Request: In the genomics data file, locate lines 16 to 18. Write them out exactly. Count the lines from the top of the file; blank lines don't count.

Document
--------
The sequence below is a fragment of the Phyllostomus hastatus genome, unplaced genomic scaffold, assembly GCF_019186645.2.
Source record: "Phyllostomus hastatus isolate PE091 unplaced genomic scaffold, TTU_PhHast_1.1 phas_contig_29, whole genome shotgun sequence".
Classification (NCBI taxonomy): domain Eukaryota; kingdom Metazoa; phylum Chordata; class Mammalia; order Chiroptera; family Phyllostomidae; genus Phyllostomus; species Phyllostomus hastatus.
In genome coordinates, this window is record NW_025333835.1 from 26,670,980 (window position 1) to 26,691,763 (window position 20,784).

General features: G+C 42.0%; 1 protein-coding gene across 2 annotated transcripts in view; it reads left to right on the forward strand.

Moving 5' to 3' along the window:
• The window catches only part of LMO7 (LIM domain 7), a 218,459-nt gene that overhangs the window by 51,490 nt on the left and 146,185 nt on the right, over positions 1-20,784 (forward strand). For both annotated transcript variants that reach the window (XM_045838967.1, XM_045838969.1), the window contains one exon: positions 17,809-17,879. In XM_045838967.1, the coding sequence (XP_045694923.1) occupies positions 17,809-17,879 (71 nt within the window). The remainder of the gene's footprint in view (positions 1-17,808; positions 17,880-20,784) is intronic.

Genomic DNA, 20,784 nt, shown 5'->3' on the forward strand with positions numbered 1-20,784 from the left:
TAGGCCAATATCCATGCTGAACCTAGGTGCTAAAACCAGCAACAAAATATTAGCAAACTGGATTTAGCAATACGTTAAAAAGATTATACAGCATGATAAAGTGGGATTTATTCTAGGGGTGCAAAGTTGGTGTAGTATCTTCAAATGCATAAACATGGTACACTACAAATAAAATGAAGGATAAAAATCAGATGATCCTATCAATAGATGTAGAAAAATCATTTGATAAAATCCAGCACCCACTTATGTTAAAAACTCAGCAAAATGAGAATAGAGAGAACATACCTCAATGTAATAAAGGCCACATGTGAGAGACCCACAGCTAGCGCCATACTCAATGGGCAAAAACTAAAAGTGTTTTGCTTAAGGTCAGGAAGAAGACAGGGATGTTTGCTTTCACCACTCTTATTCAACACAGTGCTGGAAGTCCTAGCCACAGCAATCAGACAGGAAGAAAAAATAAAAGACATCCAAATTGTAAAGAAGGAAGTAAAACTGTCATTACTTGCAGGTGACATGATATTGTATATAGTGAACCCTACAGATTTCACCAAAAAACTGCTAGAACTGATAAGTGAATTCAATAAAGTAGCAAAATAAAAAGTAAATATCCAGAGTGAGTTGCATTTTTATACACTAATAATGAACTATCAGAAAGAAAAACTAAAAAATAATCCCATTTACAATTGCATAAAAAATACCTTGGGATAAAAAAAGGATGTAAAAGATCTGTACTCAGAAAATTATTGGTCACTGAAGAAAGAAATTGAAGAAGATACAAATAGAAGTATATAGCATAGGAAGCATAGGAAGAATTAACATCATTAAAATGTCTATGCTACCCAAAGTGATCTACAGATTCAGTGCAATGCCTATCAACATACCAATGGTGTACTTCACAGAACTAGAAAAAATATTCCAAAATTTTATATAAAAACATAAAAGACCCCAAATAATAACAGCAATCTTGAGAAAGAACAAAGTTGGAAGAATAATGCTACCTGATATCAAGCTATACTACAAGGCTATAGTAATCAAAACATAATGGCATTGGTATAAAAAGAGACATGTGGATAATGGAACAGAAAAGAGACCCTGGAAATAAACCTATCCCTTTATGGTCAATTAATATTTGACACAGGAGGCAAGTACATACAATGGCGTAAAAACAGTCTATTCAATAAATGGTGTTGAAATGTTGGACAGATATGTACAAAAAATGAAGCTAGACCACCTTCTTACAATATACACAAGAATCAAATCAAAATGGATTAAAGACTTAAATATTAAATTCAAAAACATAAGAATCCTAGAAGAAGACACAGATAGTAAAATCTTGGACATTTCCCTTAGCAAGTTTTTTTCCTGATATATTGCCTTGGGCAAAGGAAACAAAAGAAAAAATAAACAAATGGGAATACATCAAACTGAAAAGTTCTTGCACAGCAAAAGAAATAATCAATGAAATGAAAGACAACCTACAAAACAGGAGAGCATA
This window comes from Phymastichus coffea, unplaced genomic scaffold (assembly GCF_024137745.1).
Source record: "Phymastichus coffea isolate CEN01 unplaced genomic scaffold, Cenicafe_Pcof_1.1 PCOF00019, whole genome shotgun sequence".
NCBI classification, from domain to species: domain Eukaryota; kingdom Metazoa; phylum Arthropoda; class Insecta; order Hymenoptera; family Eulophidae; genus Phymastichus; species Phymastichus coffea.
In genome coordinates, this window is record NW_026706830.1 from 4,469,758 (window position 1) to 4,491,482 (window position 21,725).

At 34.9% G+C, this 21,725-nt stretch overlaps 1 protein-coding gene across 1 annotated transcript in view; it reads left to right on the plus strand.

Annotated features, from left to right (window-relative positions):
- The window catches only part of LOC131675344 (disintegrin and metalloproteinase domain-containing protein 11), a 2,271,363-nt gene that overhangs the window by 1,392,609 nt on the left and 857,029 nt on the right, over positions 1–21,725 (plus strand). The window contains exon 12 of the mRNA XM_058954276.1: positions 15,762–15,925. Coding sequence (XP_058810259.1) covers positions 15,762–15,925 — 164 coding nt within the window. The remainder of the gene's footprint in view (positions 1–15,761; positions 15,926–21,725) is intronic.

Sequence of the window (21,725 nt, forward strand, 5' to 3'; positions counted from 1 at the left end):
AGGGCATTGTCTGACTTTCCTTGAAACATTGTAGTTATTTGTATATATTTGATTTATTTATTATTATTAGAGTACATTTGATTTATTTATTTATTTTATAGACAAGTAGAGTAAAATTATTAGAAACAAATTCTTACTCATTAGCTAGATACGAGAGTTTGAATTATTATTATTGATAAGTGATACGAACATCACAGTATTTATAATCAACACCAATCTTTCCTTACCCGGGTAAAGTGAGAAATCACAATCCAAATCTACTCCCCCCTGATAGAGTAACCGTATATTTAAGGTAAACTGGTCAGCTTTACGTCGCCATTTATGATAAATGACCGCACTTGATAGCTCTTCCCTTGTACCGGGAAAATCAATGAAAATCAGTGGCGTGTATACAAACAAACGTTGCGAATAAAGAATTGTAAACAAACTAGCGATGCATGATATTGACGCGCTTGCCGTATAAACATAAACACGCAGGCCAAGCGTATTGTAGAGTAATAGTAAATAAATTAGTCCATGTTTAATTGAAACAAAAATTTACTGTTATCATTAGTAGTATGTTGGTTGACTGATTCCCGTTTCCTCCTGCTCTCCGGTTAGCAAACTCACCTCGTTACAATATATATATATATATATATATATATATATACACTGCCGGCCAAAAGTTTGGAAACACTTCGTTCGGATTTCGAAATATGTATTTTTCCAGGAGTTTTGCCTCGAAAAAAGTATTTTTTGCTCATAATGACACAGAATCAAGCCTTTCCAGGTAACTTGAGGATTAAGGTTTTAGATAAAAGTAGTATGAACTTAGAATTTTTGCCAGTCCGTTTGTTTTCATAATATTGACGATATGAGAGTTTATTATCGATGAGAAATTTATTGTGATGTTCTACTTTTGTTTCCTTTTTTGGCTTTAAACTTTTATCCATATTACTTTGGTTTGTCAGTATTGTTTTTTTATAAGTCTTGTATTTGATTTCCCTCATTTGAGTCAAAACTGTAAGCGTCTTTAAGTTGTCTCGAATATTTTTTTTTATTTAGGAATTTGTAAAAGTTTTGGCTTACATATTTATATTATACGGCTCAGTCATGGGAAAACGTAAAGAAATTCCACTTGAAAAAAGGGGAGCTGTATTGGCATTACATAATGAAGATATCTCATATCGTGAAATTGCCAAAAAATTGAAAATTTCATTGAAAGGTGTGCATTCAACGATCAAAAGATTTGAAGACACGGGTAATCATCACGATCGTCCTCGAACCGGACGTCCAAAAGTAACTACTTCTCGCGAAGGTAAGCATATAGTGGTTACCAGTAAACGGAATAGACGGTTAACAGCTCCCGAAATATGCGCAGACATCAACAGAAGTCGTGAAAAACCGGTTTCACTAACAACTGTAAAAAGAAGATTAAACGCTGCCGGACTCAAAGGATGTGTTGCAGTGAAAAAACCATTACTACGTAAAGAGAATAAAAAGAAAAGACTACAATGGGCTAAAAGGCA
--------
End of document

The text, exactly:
- The window catches only part of LOC131675344 (disintegrin and metalloproteinase domain-containing protein 11), a 2,271,363-nt gene that overhangs the window by 1,392,609 nt on the left and 857,029 nt on the right, over positions 1–21,725 (plus strand). The window contains exon 12 of the mRNA XM_058954276.1: positions 15,762–15,925. Coding sequence (XP_058810259.1) covers positions 15,762–15,925 — 164 coding nt within the window. The remainder of the gene's footprint in view (positions 1–15,761; positions 15,926–21,725) is intronic.

Sequence of the window (21,725 nt, forward strand, 5' to 3'; positions counted from 1 at the left end):
AGGGCATTGTCTGACTTTCCTTGAAACATTGTAGTTATTTGTATATATTTGATTTATTTATTATTATTAGAGTACATTTGATTTATTTATTTATTTTATAGACAAGTAGAGTAAAATTATTAGAAACAAATTCTTACTCATTAGCTAGATACGAGAGTTTGAATTATTATTATTGATAAGTGATACGAACATCACAGTATTTATAATCAACACCAATCTTTCCTTACCCGGGTAAAGTGAGAAATCACAATCCAAATCTACTCCCCCCTGATAGAGTAACCGTATATTTAAGGTAAACTGGTCAGCTTTACGTCGCCATTTATGATAAATGACCGCACTTGATAGCTCTTCCCTTGTACCGGGAAAATCAATGAAAATCAGTGGCGTGTATACAAACAAACGTTGCGAATAAAGAATTGTAAACAAACTAGCGATGCATGATATTGACGCGCTTGCCGTATAAACATAAACACGCAGGCCAAGCGTATTGTAGAGTAATAGTAAATAAATTAGTCCATGTTTAATTGAAACAAAAATTTACTGTTATCATTAGTAGTATGTTGGTTGACTGATTCCCGTTTCCTCCTGCTCTCCGGTTAGCAAACTCACCTCGTTACAATATATATATATATATATATATATATATATACACTGCCGGCCAAAAGTTTGGAAACACTTCGTTCGGATTTCGAAATATGTATTTTTCCAGGAGTTTTGCCTCGAAAAAAGTATTTTTTGCTCATAATGACACAGAATCAAGCCTTTCCAGGTAACTTGAGGATTAAGGTTTTAGATAAAAGTAGTATGAACTTAGAATTTTTGCCAGTCCGTTTGTTTTCATAATATTGACGATATGAGAGTTTATTATCGATGAGAAATTTATTGTGATGTTCTACTTTTGTTTCCTTTTTTGGCTTTAAACTTTTATCCATATTACTTTGGTTTGTCAGTATTGTTTTTTTATAAGTCTTGTATTTGATTTCCCTCATTTGAGTCAAAACTGTAAGCGTCTTTAAGTTGTCTCGAATATTTTTTTTTATTTAGGAATTTGTAAAAGTTTTGGCTTACATATTTATATTATACGGCTCAGTCATGGGAAAACGTAAAGAAATTCCACTTGAAAAAAGGGGAGCTGTATTGGCATTACATAATGAAGATATCTCATATCGTGAAATTGCCAAAAAATTGAAAATTTCATTGAAAGGTGTGCATTCAACGATCAAAAGATTTGAAGACACGGGTAATCATCACGATCGTCCTCGAACCGGACGTCCAAAAGTAACTACTTCTCGCGAAGGTAAGCATATAGTGGTTACCAGTAAACGGAATAGACGGTTAACAGCTCCCGAAATATGCGCAGACATCAACAGAAGTCGTGAAAAACCGGTTTCACTAACAACTGTAAAAAGAAGATTAAACGCTGCCGGACTCAAAGGATGTGTTGCAGTGAAAAAACCATTACTACGTAAAGAGAATAAAAAGAAAAGACTACAATGGGCTAAAAGGCA